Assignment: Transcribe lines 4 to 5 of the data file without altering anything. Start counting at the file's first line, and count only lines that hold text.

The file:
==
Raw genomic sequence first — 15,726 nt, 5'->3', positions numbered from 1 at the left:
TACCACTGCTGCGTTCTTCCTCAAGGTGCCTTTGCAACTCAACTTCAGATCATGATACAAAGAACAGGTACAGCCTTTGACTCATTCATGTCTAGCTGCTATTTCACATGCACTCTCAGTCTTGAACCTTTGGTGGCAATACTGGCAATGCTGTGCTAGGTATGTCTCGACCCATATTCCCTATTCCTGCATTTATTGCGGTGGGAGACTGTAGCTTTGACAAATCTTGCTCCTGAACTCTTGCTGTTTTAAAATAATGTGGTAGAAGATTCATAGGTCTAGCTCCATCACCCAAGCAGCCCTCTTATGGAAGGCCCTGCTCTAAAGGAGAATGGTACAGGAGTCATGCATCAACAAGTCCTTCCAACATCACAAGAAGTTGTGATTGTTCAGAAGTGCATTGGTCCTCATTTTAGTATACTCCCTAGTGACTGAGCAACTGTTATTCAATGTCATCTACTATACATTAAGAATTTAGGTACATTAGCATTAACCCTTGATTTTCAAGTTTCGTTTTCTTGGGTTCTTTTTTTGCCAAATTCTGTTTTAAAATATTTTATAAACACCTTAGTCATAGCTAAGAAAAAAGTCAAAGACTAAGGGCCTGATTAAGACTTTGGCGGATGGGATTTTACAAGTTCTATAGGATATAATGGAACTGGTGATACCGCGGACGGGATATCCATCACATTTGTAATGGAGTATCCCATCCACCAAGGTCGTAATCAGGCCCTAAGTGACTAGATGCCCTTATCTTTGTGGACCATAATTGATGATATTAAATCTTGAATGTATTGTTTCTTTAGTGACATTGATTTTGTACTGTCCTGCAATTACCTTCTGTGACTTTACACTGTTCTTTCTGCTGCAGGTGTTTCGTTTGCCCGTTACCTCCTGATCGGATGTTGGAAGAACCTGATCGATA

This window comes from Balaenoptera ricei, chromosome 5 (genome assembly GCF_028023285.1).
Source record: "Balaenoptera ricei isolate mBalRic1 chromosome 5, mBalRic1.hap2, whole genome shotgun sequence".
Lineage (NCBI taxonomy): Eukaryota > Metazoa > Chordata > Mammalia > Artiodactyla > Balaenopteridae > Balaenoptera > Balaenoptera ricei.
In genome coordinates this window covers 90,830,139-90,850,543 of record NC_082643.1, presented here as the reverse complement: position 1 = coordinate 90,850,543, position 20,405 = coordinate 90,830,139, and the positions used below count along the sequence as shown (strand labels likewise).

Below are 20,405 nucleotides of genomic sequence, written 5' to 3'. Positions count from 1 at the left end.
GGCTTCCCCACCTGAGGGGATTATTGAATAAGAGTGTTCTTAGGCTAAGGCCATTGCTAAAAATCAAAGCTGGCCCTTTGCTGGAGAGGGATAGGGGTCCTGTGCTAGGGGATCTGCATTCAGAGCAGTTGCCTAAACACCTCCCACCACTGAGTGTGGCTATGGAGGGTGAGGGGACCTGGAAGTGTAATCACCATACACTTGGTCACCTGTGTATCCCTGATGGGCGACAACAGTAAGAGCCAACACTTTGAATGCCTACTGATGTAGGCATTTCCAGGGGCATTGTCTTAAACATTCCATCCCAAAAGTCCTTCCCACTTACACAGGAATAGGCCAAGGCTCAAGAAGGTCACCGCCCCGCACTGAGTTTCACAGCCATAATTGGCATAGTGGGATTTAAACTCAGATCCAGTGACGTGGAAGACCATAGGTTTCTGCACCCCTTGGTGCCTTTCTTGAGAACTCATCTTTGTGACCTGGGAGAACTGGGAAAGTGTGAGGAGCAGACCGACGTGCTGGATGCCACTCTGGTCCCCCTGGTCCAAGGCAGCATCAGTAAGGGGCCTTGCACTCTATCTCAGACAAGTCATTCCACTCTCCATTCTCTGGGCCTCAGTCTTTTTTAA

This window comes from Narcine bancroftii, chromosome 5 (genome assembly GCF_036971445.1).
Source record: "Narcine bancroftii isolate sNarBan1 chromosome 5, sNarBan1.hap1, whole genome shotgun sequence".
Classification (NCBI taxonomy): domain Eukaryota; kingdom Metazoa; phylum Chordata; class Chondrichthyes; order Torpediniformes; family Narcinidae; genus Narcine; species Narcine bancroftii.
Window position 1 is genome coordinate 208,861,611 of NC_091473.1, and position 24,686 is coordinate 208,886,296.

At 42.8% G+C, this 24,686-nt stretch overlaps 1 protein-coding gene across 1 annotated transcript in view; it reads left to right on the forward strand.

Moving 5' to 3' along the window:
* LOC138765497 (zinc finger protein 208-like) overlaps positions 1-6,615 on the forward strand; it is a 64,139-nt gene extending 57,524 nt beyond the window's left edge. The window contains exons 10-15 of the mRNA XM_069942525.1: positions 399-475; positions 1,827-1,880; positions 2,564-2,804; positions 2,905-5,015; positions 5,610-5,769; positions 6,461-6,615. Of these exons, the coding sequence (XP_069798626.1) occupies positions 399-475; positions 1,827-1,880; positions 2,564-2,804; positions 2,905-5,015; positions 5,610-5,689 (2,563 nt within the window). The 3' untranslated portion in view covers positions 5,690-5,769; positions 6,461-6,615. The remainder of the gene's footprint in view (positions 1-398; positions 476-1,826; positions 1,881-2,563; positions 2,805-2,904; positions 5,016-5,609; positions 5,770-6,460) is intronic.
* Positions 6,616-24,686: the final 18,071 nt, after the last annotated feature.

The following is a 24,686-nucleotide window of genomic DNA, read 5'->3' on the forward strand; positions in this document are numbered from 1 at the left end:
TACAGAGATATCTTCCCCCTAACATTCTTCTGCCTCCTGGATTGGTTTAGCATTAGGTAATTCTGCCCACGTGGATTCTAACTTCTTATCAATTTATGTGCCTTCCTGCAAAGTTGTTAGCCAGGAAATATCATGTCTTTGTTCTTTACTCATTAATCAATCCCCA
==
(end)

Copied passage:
Source record: "Balaenoptera ricei isolate mBalRic1 chromosome 5, mBalRic1.hap2, whole genome shotgun sequence".
Lineage (NCBI taxonomy): Eukaryota > Metazoa > Chordata > Mammalia > Artiodactyla > Balaenopteridae > Balaenoptera > Balaenoptera ricei.